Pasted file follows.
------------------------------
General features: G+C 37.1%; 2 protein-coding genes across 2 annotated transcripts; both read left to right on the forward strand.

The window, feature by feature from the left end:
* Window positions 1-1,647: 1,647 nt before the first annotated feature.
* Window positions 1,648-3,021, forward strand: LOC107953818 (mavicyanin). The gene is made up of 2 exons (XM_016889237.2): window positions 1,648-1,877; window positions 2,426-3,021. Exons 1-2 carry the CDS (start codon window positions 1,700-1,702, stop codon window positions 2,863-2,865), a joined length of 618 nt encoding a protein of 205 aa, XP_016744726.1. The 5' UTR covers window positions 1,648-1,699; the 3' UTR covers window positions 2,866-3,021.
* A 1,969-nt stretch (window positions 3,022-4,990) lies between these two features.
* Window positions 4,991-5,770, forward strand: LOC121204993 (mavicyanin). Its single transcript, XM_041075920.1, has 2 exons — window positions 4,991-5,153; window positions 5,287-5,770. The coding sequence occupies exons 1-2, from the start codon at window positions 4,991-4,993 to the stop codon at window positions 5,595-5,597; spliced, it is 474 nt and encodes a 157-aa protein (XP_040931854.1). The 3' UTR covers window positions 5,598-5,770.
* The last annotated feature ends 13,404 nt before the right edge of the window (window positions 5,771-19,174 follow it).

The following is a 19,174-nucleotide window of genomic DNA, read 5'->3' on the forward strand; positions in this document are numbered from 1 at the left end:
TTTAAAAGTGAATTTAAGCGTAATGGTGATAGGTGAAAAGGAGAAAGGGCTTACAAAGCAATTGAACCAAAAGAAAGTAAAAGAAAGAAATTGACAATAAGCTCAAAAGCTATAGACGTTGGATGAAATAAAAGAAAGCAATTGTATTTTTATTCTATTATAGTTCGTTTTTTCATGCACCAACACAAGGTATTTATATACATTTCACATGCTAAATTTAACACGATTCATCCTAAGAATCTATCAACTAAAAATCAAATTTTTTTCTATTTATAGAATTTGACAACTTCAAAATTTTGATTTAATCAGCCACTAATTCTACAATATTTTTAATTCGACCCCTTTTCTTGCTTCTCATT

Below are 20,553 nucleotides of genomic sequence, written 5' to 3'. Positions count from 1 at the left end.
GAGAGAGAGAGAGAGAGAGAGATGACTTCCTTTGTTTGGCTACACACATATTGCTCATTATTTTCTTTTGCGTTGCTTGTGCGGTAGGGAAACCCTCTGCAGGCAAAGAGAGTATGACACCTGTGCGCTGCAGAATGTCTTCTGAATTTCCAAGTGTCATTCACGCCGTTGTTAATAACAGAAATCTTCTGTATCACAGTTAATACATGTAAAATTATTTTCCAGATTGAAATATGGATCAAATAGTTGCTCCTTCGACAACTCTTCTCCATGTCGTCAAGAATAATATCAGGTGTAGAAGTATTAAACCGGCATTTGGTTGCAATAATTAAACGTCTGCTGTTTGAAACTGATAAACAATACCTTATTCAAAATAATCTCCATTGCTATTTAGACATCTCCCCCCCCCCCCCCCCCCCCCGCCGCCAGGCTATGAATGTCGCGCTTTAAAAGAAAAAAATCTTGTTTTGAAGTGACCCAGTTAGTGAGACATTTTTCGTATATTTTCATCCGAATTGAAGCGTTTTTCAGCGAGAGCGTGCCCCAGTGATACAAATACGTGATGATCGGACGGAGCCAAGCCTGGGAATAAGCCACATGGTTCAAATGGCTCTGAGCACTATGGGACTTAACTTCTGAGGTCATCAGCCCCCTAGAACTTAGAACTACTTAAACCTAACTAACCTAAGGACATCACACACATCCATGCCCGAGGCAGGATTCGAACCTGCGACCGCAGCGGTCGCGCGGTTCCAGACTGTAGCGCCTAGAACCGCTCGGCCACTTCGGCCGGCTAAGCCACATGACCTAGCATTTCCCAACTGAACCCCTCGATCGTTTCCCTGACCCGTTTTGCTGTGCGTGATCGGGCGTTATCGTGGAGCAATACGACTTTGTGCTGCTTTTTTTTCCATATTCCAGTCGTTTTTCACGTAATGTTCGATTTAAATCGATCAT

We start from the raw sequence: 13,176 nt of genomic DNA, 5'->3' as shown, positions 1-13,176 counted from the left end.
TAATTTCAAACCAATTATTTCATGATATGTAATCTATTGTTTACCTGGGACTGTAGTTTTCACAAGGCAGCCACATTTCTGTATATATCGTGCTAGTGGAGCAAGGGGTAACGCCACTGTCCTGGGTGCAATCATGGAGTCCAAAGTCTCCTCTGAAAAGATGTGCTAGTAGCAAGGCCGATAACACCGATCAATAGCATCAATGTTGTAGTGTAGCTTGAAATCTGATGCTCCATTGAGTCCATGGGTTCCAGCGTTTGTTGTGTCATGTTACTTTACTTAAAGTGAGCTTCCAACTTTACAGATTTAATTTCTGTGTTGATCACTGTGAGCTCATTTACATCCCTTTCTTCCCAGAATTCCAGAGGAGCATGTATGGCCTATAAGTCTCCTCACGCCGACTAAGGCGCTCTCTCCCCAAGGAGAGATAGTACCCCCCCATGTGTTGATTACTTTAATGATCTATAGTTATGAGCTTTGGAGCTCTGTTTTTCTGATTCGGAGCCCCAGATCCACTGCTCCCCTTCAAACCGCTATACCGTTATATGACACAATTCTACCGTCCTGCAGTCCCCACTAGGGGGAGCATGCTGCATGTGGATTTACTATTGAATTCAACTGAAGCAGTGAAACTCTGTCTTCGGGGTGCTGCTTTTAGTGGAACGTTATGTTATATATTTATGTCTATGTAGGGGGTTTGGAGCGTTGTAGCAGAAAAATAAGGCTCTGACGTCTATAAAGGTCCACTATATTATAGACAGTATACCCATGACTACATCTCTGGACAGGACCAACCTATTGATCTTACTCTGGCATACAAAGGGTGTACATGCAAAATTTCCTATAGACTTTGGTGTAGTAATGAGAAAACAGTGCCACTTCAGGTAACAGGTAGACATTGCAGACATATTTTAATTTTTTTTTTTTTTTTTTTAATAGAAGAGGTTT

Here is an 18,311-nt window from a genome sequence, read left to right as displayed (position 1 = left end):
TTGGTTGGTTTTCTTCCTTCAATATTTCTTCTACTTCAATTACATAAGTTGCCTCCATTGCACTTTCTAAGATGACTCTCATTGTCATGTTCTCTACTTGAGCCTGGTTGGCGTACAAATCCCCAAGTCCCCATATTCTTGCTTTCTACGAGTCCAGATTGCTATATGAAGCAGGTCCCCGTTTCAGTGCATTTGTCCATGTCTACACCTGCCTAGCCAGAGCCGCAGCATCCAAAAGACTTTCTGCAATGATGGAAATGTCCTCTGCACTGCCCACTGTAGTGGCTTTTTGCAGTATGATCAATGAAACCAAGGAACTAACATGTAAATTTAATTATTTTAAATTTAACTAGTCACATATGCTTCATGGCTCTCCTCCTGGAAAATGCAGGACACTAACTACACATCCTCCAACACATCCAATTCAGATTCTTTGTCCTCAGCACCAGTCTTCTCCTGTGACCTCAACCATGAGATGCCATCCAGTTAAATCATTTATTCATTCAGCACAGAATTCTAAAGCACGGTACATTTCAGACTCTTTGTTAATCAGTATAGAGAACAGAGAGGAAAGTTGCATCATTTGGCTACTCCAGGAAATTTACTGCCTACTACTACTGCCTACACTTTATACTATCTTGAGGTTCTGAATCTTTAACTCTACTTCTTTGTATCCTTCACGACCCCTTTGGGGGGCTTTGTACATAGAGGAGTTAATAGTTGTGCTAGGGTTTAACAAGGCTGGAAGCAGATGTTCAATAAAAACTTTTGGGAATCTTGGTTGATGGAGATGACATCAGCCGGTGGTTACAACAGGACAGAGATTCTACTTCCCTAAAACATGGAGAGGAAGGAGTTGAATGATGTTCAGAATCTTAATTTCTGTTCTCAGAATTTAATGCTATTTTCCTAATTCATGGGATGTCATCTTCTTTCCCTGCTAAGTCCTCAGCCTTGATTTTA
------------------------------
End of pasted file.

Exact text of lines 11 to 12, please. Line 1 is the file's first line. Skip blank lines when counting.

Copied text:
GAGAGAGAGAGAGAGAGAGAGATGACTTCCTTTGTTTGGCTACACACATATTGCTCATTATTTTCTTTTGCGTTGCTTGTGCGGTAGGGAAACCCTCTGCAGGCAAAGAGAGTATGACACCTGTGCGCTGCAGAATGTCTTCTGAATTTCCAAGTGTCATTCACGCCGTTGTTAATAACAGAAATCTTCTGTATCACAGTTAATACATGTAAAATTATTTTCCAGATTGAAATATGGATCAAATAGTTGCTCCTTCGACAACTCTTCTCCATGTCGTCAAGAATAATATCAGGTGTAGAAGTATTAAACCGGCATTTGGTTGCAATAATTAAACGTCTGCTGTTTGAAACTGATAAACAATACCTTATTCAAAATAATCTCCATTGCTATTTAGACATCTCCCCCCCCCCCCCCCCCCCCCGCCGCCAGGCTATGAATGTCGCGCTTTAAAAGAAAAAAATCTTGTTTTGAAGTGACCCAGTTAGTGAGACATTTTTCGTATATTTTCATCCGAATTGAAGCGTTTTTCAGCGAGAGCGTGCCCCAGTGATACAAATACGTGATGATCGGACGGAGCCAAGCCTGGGAATAAGCCACATGGTTCAAATGGCTCTGAGCACTATGGGACTTAACTTCTGAGGTCATCAGCCCCCTAGAACTTAGAACTACTTAAACCTAACTAACCTAAGGACATCACACACATCCATGCCCGAGGCAGGATTCGAACCTGCGACCGCAGCGGTCGCGCGGTTCCAGACTGTAGCGCCTAGAACCGCTCGGCCACTTCGGCCGGCTAAGCCACATGACCTAGCATTTCCCAACTGAACCCCTCGATCGTTTCCCTGACCCGTTTTGCTGTGCGTGATCGGGCGTTATCGTGGAGCAATACGACTTTGTGCTGCTTTTTTTTCCATATTCCAGTCGTTTTTCACGTAATGTTCGATTTAAATCGATCAT

We start from the raw sequence: 13,176 nt of genomic DNA, 5'->3' as shown, positions 1-13,176 counted from the left end.